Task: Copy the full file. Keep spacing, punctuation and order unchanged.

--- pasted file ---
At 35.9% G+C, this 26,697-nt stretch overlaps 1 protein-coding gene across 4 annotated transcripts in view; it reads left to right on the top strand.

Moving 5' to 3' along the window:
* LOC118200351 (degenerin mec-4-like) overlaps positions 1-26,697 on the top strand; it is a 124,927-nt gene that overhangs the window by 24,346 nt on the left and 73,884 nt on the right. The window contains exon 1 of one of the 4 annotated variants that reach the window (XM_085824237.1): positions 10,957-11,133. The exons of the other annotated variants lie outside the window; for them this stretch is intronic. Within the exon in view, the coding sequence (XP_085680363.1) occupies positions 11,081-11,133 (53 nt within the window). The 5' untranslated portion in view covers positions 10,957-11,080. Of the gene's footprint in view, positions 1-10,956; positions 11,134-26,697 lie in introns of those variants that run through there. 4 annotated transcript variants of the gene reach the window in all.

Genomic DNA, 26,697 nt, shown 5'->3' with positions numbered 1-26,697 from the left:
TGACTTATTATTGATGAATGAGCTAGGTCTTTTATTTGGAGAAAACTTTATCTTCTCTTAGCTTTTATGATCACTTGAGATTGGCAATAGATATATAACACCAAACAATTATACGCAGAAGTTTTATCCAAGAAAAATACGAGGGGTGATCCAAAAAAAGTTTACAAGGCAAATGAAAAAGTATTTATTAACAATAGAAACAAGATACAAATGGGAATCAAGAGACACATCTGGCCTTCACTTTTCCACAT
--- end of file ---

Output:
At 35.9% G+C, this 26,697-nt stretch overlaps 1 protein-coding gene across 4 annotated transcripts in view; it reads left to right on the top strand.

Moving 5' to 3' along the window:
* LOC118200351 (degenerin mec-4-like) overlaps positions 1-26,697 on the top strand; it is a 124,927-nt gene that overhangs the window by 24,346 nt on the left and 73,884 nt on the right. The window contains exon 1 of one of the 4 annotated variants that reach the window (XM_085824237.1): positions 10,957-11,133. The exons of the other annotated variants lie outside the window; for them this stretch is intronic. Within the exon in view, the coding sequence (XP_085680363.1) occupies positions 11,081-11,133 (53 nt within the window). The 5' untranslated portion in view covers positions 10,957-11,080. Of the gene's footprint in view, positions 1-10,956; positions 11,134-26,697 lie in introns of those variants that run through there. 4 annotated transcript variants of the gene reach the window in all.

Genomic DNA, 26,697 nt, shown 5'->3' with positions numbered 1-26,697 from the left:
TGACTTATTATTGATGAATGAGCTAGGTCTTTTATTTGGAGAAAACTTTATCTTCTCTTAGCTTTTATGATCACTTGAGATTGGCAATAGATATATAACACCAAACAATTATACGCAGAAGTTTTATCCAAGAAAAATACGAGGGGTGATCCAAAAAAAGTTTACAAGGCAAATGAAAAAGTATTTATTAACAATAGAAACAAGATACAAATGGGAATCAAGAGACACATCTGGCCTTCACTTTTCCACAT